Agency of Record.
The term implies a relationship where an agency agrees to make recommendations on an ongoing basis, in order to solve a client’s marketing problems.
Quite often, however, such a relationship devolves into diplomacy and the mere maintenance of cordial relations. It’s like everything that requires effort or pushback is a sensitive thing, as if people owning the relationship on the agency side are walking on eggshells – afraid to speak up, and make firm suggestions or demands.
I truly don’t understand why so many agencies choose to be so subservient all the time; turning into passive-aggressive order takers with near-inevitability, instead of trying to be trusted advisors.
A truly meaningful client-agency relationship requires trust, and a willingness to collectively put your finger on the problems that are hindering the client from achieving optimal results.
I’ve never known a client who accepted if the rationale for a bad solution was simply “Well, you asked for it!”. Clients expect their agency partners to both know better and do better, making appropriate recommendations. Often, this seems to go to the genesis and DNA of every business – if you’re working for a company founded by bean counters, then nothing but beans is of value. And there is little realization that beans actually need to be planted first, in order to yield results.
(Also, you know the old rhyme: ”beans, beans, the musical fruit. The more you eat, the more you toot.” If we see beans as a metaphor for cost and ”toots” being the output, those are perhaps not really the results that clients want…)
To be more specific, what perplexes me is that some agencies can’t seem to get it in their heads that subject matter expertise is something you CAN and SHOULD sell to the client, because (drumroll): clients actually LIKE that kind of stuff. And it might make them respect you, and listen when you advise them.
It’s true that there’s a time and place for everything – which is exactly why agencies need strategic orchestration of all client accounts, and figure out at the OUTSET if a project needs discovery, strategy and solutioning. If not, the work is just BAU, and all we need to do is to focus on requirements, cranking out assets as efficiently as possible. But instead, agencies tend to try and sell everything as BAU, packaging every service up into easily quantifiable and sold set of off-the-shelf solutions.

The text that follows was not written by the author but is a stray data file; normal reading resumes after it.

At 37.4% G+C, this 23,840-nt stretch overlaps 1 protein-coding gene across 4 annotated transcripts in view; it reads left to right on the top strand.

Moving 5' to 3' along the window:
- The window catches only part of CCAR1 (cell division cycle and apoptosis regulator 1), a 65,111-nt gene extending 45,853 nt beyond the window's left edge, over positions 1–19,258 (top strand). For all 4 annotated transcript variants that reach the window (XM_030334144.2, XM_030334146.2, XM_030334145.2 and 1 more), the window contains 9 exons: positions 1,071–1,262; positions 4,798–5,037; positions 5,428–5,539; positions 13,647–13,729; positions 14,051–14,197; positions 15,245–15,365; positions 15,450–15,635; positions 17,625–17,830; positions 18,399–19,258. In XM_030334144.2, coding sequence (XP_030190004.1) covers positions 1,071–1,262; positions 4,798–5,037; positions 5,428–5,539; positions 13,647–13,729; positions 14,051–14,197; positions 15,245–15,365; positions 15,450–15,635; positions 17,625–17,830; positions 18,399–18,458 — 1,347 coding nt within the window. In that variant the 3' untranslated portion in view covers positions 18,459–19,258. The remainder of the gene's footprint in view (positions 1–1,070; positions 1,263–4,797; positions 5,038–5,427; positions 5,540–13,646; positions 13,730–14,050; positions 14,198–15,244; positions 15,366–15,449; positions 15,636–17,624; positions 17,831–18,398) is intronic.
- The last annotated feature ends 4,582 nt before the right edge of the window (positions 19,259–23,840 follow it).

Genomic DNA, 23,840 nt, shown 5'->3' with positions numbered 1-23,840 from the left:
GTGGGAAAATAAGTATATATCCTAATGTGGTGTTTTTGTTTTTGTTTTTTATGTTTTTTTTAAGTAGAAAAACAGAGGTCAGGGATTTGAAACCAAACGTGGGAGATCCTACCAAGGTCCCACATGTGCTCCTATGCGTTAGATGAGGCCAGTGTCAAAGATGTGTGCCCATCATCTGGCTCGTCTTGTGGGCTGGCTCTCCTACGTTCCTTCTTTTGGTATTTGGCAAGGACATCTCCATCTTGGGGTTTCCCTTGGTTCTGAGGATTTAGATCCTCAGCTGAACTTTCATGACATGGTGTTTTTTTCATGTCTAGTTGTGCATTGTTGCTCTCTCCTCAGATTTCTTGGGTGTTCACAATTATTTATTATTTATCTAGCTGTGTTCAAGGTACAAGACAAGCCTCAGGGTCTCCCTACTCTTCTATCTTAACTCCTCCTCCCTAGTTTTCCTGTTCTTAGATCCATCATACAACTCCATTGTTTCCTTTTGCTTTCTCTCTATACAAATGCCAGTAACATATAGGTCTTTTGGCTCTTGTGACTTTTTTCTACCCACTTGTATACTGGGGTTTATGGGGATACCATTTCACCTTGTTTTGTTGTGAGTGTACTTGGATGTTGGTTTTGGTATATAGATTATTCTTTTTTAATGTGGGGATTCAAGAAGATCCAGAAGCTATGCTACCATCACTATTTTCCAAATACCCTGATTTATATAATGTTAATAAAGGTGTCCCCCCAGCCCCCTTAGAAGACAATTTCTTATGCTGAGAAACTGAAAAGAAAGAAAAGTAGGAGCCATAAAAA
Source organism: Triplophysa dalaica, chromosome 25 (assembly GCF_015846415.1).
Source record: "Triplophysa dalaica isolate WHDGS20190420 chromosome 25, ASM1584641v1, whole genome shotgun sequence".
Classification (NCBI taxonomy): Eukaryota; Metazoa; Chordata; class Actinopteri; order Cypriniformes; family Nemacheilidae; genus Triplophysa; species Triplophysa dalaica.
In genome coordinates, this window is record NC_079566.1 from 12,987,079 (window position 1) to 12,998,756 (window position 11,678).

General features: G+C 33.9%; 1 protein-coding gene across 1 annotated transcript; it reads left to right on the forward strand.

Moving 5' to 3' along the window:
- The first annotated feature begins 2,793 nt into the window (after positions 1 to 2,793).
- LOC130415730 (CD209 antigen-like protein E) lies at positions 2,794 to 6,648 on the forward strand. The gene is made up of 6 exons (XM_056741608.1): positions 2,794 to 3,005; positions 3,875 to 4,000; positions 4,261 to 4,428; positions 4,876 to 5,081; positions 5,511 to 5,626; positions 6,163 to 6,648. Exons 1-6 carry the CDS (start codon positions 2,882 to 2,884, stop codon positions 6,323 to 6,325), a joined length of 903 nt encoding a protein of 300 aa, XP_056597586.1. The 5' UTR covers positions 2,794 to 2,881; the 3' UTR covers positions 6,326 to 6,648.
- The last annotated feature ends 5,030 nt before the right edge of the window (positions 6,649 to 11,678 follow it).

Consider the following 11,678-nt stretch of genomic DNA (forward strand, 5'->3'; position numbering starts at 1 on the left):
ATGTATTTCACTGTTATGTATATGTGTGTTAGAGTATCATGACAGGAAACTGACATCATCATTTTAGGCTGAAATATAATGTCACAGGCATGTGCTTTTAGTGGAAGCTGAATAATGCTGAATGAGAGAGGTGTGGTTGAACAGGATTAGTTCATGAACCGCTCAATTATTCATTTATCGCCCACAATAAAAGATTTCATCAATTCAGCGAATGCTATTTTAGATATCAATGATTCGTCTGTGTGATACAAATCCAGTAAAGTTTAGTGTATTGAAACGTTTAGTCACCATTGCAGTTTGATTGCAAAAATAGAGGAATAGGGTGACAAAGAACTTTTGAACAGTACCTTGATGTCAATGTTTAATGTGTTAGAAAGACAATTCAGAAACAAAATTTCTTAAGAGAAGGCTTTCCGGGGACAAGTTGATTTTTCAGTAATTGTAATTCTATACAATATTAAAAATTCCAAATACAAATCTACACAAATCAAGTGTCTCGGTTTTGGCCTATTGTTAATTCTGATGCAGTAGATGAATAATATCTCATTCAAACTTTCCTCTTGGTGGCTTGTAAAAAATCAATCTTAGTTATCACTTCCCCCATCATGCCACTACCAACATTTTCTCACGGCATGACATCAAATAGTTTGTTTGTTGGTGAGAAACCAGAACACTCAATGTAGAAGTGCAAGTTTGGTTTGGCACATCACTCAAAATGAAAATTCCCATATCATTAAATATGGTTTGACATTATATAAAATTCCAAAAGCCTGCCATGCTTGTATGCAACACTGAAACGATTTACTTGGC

Which seems to be exactly why consultancies are eating agencies’ lunches right now. Consultancies promise solutions and outcomes, and proceed to deliver them by iterating on client needs, as opposed to the agency approach of bucketing everything into piecemeal one-size-fits-all units that are sold with a fervor of a street market vendor.
”Display ads! Display ads” Special price, only for you my friend!”
Even if what the client actually needs isn’t display ads.
To quote Maslow: “To the man who only has a hammer, everything he encounters begins to look like a nail.”
So, how do agencies dig themselves out of this siloed, homogenized, mass-marketing-slash-carpet-bombing paradigm, where clients are quantified and not qualified, and adapted to existing solutions instead of the reverse? Where consumers are treated as faceless masses of undifferentiated people, with the same generic needs?
I sadly think we (as marketing practitioners, whose SME is often not respected) can only hope to achieve fractions of that goal – by focusing on things that are within our control.
And then we can maybe find approaches that could be SEEDS of broader solutions, but which we don’t fully control, and we therefore have to settle for simply spreading in the wind, like dandelions.
Only question is: who has the patience to see if all those things actually germinate into something?
If you were rewarded for that patience, then maybe… but as it is, with the somewhat neurotic over-emphasis on agency-client relations as opposed to tangible results, it all has to be skunkworks in nature, without any promise of results OR reward.
This, then, is the AOR Dilemma.